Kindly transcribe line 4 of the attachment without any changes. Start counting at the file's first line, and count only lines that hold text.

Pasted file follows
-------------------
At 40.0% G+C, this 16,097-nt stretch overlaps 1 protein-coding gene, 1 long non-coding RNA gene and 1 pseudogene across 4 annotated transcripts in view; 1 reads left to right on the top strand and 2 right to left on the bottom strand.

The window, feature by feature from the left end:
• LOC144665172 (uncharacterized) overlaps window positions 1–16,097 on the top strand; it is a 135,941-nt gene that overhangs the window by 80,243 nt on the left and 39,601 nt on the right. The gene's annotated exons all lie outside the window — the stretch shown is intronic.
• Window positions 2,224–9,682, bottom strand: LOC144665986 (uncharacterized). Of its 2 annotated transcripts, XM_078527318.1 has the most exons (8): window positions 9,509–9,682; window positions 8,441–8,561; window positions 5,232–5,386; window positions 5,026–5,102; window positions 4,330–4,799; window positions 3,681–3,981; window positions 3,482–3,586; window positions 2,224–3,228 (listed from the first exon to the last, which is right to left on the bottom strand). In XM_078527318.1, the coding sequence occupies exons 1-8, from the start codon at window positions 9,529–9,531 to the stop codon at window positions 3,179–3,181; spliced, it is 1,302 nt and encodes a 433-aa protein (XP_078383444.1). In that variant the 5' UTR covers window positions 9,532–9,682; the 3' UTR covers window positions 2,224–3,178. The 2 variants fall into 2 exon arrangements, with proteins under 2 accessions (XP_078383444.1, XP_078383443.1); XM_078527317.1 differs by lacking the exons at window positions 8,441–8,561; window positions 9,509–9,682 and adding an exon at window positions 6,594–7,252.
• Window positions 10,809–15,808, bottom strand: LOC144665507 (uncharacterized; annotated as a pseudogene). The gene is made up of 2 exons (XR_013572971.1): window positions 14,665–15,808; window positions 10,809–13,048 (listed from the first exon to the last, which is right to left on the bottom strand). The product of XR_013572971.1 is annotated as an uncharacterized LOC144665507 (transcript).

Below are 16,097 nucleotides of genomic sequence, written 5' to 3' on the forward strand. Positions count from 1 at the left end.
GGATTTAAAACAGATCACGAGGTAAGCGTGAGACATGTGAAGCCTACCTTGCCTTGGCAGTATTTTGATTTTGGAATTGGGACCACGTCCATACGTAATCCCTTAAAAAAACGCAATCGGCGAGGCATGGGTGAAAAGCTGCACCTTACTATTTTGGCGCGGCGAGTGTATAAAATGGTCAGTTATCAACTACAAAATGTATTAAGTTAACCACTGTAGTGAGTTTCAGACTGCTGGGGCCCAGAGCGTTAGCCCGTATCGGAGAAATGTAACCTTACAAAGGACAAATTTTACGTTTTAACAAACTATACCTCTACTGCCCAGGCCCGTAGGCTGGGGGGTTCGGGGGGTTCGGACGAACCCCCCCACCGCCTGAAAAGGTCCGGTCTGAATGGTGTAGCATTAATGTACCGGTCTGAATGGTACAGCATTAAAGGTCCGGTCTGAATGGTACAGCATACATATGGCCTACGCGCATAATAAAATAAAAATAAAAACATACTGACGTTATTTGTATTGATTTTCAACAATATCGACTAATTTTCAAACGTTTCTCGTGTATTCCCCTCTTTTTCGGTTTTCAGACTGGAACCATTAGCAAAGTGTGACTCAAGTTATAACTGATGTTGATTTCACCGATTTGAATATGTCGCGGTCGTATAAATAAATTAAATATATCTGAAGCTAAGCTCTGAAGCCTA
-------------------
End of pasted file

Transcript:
• Window positions 2,224–9,682, bottom strand: LOC144665986 (uncharacterized). Of its 2 annotated transcripts, XM_078527318.1 has the most exons (8): window positions 9,509–9,682; window positions 8,441–8,561; window positions 5,232–5,386; window positions 5,026–5,102; window positions 4,330–4,799; window positions 3,681–3,981; window positions 3,482–3,586; window positions 2,224–3,228 (listed from the first exon to the last, which is right to left on the bottom strand). In XM_078527318.1, the coding sequence occupies exons 1-8, from the start codon at window positions 9,529–9,531 to the stop codon at window positions 3,179–3,181; spliced, it is 1,302 nt and encodes a 433-aa protein (XP_078383444.1). In that variant the 5' UTR covers window positions 9,532–9,682; the 3' UTR covers window positions 2,224–3,178. The 2 variants fall into 2 exon arrangements, with proteins under 2 accessions (XP_078383444.1, XP_078383443.1); XM_078527317.1 differs by lacking the exons at window positions 8,441–8,561; window positions 9,509–9,682 and adding an exon at window positions 6,594–7,252.